Obama Administration Chooses Eight Countries to Serve as Global Health Learning Labs
June 18, 2010
Today the Obama administration announced the first round of countries slated for intensive focus as part of its response to various health challenges around the world – the Global Health Initiative (GHI).
Bangladesh, Ethiopia, Guatemala, Kenya
, Mali, Nepal, and Rwanda
have been designated as “GHI Plus countries,” meaning that they will receive additional technical assistance and management support as the administration begins the roll-out of the GHI approach.
The GHI Plus countries will serve as “learning labs” for intensified study of U.S. efforts to reduce deaths and illnesses of mothers and children, and to treat preventable diseases. According to administration officials, these eight countries have all demonstrated the political willingness and enthusiasm for the initiative, and already have the necessary health infrastructure and international partners in place.
What is learned in these countries will then be applied to the more than 80 countries that are part of the U.S.’s global health response.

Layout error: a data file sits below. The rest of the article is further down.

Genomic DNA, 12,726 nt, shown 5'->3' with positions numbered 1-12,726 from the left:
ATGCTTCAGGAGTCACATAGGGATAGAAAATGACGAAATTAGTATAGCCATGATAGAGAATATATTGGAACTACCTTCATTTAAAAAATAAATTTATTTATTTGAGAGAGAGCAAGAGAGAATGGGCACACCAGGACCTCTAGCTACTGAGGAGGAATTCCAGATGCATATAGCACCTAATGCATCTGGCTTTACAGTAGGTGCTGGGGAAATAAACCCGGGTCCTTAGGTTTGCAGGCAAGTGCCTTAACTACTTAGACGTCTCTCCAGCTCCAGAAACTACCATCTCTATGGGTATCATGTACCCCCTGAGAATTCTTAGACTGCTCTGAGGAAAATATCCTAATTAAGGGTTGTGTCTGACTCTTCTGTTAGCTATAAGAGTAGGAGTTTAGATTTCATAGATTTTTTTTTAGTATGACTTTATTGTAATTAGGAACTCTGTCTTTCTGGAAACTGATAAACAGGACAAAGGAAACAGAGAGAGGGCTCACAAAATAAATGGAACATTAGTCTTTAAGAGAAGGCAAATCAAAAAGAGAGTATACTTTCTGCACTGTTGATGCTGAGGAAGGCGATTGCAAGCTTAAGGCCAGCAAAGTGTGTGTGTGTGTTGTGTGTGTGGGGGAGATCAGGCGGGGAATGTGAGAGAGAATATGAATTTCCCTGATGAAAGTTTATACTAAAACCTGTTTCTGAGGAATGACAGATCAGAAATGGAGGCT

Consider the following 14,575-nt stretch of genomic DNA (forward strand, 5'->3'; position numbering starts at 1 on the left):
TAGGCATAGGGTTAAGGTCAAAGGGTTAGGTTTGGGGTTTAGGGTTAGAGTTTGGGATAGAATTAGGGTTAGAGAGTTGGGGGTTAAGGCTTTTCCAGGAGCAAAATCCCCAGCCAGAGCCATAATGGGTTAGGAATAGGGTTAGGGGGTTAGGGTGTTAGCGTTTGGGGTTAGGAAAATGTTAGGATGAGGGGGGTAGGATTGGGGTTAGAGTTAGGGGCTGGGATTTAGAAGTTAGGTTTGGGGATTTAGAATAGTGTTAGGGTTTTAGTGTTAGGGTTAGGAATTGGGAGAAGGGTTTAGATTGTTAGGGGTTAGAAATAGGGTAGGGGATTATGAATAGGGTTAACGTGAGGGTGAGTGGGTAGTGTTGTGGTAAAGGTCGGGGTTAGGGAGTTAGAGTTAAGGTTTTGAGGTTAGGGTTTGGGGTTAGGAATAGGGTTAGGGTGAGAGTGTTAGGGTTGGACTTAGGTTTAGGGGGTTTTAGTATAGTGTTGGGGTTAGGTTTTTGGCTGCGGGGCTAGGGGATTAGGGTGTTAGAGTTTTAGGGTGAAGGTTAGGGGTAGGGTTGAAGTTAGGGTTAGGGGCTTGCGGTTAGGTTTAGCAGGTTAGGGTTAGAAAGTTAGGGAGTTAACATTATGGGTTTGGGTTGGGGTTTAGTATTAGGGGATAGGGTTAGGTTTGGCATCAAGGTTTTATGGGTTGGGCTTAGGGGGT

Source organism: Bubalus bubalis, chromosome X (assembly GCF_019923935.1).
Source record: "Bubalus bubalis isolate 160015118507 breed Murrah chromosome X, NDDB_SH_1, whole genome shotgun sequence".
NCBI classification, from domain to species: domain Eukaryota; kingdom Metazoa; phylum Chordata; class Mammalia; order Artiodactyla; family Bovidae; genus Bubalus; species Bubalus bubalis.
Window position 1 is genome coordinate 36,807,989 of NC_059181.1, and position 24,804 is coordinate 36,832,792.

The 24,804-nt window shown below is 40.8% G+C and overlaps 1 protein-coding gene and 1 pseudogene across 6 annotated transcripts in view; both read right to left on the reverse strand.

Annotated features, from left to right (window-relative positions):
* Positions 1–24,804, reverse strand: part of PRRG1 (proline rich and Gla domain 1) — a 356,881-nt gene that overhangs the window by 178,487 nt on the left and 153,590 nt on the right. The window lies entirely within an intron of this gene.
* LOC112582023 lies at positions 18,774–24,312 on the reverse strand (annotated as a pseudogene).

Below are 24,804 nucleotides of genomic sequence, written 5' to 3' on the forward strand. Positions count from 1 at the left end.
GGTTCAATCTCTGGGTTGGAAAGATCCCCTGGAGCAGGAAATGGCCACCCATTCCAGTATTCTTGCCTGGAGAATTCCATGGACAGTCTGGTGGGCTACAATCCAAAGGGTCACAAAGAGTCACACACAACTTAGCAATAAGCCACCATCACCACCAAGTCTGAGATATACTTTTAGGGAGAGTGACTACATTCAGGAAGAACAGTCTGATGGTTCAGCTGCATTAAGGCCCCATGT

A session today at the Global Health Conference
, held all this week in Washington, D.C., examined the newly announced initiative. Amie Batson, who is USAID’s Deputy for the GHI, described the GHI Plus countries as “places where there are useful opportunities for learning” and “opportunities to accelerate implementation of GHI.”
Donald Shriber from the CDC framed the GHI as a mechanism to fill gaps in our knowledge by looking at what we know works and how we do it.
He cited programs to prevent HIV-positive mothers from passing the virus on to their babies as an example of an intervention that we know works, but still faces challenges in implementation.
This prevention method has the ability to virtually eliminate pediatric HIV and AIDS, however there are varying rates of successes for these programs in countries in the developing world.
Further examination of innovative programs in one environment will help GHI programs see whether they can work in other countries, and how they can be scaled up nationally and regionally.
He also indicated a desire for greater economic analysis of global health programs overall, looking more at cost effectiveness and cost efficiencies. But he said that the move to integrate global health responses will not dismantle successful programs for single diseases, such as the President’s Emergency Plan for AIDS Relief (PEPFAR).
Ann Gavaghan, from the Office of the Global AIDS Coordinator, which administers PEPFAR, echoed this sentiment.
“PEPFAR will continue to do prevention and care and treatment,” she said. “Our goals have not changed.”
Robert Yule is the Foundation's Media Manager, based in Washington, D.C.